Archive for Monday, January 1, 2007

Out with old mistakes, in with the new

January 1, 2007

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— The controversies of the year past - Iraq, immigration, domestic surveillance and the rest, plus the political battles that climaxed in the Democratic victories in November - all contributed to an exceptionally heavy load of reader-generated corrections and objections. Thanks to e-mail, many more of you are now contributing to this annual year-end "goofs" column, where I review (and repent) some of the judgments and misjudgments of the past year.

To start with the simplest, in an August piece about Ohio politics, I wrote that Ted Strickland was trying to become the first congressman since Rutherford B. Hayes to be elected governor of Ohio. Several of you pointed out that I had ignored two subsequent figures who moved from Congress to that governorship, James M. Cox and Frank B. Willis.

An interview with Bill Gates produced a wave of protests. The Microsoft billionaire was in Washington to lobby for an expansion of the H-1B visa program, which provides entry for foreign-born scientists and engineers who hold job offers in the United States. Gates said the limit on their numbers was hurting America's competitive position.

The letter-writers, many of whom identified themselves as unemployed or underemployed people with similar skills, claimed that the H-1B workers were taking their jobs and working at lower wages. I waded through a mass of testimony and evidence, supplied by both sides in the controversy, without being able to resolve the issue. It will likely come up again when the next Congress tackles immigration reform, and this time, I promise I'll look at both sides before I write about it.

I had a similar experience when I wrote about Sen. Joe Biden's proposal for decentralizing the government of Iraq, allowing more authority for separate Shiite, Sunni and Kurdish regions. I commended the Biden proposal as a step forward from what was already, last May, a seriously stalemated and deteriorating situation in Iraq.

But after the column appeared, I received several communications from people with as much knowledge of Iraq as Biden possesses. They argued that such a step toward federalism had serious dangers. It would be difficult to apply in urban areas such as Baghdad, where populations are mixed, and it risked, the correspondents said, inviting other countries such as Iran and Turkey to spread their influence into a partitioned Iraq.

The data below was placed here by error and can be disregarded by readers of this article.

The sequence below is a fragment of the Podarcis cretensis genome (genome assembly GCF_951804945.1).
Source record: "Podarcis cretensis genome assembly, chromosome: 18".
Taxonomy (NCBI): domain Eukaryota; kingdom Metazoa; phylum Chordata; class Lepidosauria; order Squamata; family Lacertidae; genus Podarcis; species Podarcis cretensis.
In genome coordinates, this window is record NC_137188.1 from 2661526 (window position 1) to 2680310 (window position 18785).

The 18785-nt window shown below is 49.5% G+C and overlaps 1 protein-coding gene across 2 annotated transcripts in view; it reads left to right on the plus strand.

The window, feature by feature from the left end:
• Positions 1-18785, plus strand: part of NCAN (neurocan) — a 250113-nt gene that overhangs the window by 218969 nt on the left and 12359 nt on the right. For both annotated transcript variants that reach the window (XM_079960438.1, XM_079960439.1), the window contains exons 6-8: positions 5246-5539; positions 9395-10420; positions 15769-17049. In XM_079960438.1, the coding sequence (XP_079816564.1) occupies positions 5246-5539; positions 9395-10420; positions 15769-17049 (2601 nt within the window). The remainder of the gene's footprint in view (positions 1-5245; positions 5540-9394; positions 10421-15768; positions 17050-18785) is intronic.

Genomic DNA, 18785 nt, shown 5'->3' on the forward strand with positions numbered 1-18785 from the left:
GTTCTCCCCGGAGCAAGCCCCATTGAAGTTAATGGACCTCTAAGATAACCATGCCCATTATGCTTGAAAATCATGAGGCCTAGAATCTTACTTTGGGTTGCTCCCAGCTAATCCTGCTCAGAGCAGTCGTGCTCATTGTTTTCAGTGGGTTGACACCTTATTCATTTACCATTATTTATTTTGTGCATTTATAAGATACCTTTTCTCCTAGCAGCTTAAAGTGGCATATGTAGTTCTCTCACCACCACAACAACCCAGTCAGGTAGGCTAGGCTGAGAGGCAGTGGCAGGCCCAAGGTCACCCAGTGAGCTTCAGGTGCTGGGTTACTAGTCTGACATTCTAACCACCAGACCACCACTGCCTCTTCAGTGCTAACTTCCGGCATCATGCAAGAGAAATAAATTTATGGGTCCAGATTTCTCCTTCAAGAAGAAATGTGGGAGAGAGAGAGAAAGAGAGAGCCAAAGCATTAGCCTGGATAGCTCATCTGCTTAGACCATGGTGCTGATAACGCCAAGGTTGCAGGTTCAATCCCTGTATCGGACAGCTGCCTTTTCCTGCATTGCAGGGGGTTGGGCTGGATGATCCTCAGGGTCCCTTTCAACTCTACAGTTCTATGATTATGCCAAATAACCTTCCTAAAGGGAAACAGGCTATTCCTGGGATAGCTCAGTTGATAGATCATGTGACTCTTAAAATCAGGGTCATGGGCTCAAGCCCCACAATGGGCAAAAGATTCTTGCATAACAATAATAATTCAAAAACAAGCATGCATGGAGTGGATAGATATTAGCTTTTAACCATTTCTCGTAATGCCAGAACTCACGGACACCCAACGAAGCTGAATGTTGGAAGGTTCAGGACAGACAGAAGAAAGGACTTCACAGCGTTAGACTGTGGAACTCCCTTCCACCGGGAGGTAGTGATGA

Those same objections have blocked adoption of the Biden plan, but meantime, Iraqis fleeing violence have increasingly separated themselves into Shiite or Sunni strongholds, leaving the situation even worse than if there had been an orderly and legal division of authority.

Another column that drew great protest was one where I took my colleagues in the media to task for their treatment of Karl Rove in the Valerie Plame leak investigation. When the special prosecutor announced he was not charging Rove with anything, I reviewed some of the many articles which had accused the White House aide of masterminding the "outing" of Plame and said that an apology was in order.

The e-mail and letter-writers argued that the simple fact that Rove had escaped prosecution did not mean that he was innocent of using his position to harass and frustrate critics of the administration. He had, after all, confirmed Plame's identity to at least two reporters working on the story. Even if the original leak came from elsewhere, these letter-writers said, Rove was no innocent.

But I still believe there is an important cautionary tale for the press in the Rove-Plame story. Too many of us got way ahead of the facts and let our suspicions grow into assumptions and assertions for which we had no evidence. That tendency to get ahead of the story is rampant in the media just now, fed by the speedup of news delivery through the Internet and cable. Just look at the stories announcing - in 2006 - who are "serious" candidates for president in 2008.

Speaking of politics, I'm embarrassed to say that the one state I wrote about that I got wrong was Michigan, where I spent enough time to have known better. I thought Gov. Jennifer Granholm was going to be sunk by the auto industry unemployment, but she put on a great campaign and won.

On the other hand, I saw both stages of the Connecticut race correctly - Joe Lieberman losing the primary but winning as an independent in November. And the downfall of the Republican Congress and rise of an independent breed of Democrats was forecast here from early March onward.

But a column about Hillary Rodham Clinton, touching lightly on the state of her marriage, drew lots of catcalls - a tip-off that this subject will be a tough one to handle if she enters the presidential race. Bring on 2007.

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